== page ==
The National Theatre’s hit production of The Curious Incident Of The Dog In The Night-Time has triumphed once again, scooping a pair of awards at The Mousetraps, the annual theatre awards voted for by young people.
Voted for by hundreds of theatregoers aged between 15 and 23-years-old, the awards – which are organised by Mousetrap Theatre Projects, a charity that helps make theatre accessible to young people – took place on 23 February at the Soho theatre.
Playwright Simon Stephens, who adapted Mark Haddon’s best-selling novel for the stage, and the show’s star Luke Treadaway collected the awards for Best Play and Best Male Performer respectively at the ceremony that otherwise saw musicals take centre stage.
There was no need for hit musical Wicked to turn green with envy at the Southbank venue’s success, as it, too, picked up a pair of accolades, winning the awards for Show That I Would Recommend To A Friend and Best Design.
After sweeping the board at last year’s Olivier Awards with MasterCard, Matilda The Musical added to its awards success, with the show’s miniature leading ladies sharing the prize for Best Female Performer, while fellow 2012 Olivier Award winner and musical of the moment Les Misérables won the Soundtrack I Am Most Likely To Download award, which will be presented to the show’s cast on stage at the Queen’s theatre tomorrow evening.
Other West End musicals that were recognised at the ceremony were Mamma Mia!, which won the Guilty Pleasure award, and former long-runner Blood Brothers, which collected the award for Show That Shouldn’t Have Closed, while current home of Rock Of Ages, the Garrick theatre, was voted Most Welcoming Venue.
Talking at the ceremony, Stephens, whose acclaimed adaptation of The Curious Incident Of The Dog In The Night-Time transfers to the Apollo theatre this weekend and was recently awarded Best New Play at the Whatsonstage.com Awards, said: “This is, by a distance, the most enjoyable awards ceremony I have ever been to. This award means more to me than any award I’ve ever won.”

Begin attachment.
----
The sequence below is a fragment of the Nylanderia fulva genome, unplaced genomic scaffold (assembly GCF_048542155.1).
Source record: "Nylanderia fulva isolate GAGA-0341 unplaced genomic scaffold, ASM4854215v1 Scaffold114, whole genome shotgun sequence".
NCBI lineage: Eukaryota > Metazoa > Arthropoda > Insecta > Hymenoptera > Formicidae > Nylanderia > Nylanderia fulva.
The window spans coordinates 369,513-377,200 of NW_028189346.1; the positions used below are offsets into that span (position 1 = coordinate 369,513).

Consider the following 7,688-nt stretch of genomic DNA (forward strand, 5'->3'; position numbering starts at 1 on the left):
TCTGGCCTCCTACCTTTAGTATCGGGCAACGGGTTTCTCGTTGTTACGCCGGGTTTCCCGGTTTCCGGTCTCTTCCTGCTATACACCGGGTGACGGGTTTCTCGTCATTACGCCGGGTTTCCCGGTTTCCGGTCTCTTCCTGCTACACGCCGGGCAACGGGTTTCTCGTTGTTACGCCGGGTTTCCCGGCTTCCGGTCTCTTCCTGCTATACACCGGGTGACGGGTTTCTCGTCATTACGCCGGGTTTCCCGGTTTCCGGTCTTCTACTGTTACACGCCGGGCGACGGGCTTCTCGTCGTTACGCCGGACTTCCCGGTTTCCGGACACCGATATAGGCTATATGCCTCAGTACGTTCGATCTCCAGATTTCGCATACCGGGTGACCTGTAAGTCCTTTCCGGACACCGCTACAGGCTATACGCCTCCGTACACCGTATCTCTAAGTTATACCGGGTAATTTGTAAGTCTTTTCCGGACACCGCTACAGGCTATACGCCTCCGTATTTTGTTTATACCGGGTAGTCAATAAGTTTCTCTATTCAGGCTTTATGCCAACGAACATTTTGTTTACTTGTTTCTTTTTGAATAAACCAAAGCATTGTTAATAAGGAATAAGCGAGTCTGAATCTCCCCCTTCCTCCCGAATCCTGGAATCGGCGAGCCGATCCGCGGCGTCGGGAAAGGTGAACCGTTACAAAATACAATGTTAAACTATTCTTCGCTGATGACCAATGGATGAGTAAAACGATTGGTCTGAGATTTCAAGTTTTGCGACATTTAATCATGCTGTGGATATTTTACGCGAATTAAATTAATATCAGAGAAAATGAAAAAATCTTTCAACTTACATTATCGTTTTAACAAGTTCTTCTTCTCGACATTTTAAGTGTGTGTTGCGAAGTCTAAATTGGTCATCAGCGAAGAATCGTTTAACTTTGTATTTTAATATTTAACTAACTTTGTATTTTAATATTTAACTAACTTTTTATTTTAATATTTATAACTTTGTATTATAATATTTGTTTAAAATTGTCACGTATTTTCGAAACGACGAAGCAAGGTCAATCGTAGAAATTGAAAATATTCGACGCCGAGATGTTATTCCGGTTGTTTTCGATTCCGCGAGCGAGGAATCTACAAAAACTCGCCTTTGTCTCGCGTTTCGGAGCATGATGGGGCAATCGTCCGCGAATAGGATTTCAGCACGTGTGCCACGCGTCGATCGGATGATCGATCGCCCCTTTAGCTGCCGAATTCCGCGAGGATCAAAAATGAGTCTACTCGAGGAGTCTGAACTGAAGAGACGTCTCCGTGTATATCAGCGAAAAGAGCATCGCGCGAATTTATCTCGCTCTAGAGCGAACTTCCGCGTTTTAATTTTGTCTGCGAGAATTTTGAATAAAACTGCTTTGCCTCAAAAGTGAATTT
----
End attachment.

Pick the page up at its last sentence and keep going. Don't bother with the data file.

Mousetrap Theatre Projects was founded in 1997 and has since taken more than 100,000 young people to the theatre. Through 18 schemes, which include in-school education, workshops, talks and masterclasses, it offers a London theatre experience to young people who might otherwise not have the opportunity.
Talking about Mousetrap Theatre Projects, which is sponsored by D’Oyly Carte Charitable Trust and the organisation behind this website, the Society of London Theatre, Wicked producer Michael McCabe said: “This is a charity that we really, really love. I know it’s inspiring young people but it’s inspiring quite a lot of late 40-year-olds as well.”
Winners of The Mousetraps will now be looking ahead to the next – and most prestigious – event in the theatre awards calendar, the Olivier Awards with MasterCard, which will take place on 28 April at the Royal Opera House. Theatregoers of all ages have until 18 March to have their say as to which long-running West End show they would like to see take home the coveted BBC Radio 2 Audience Award by voting here.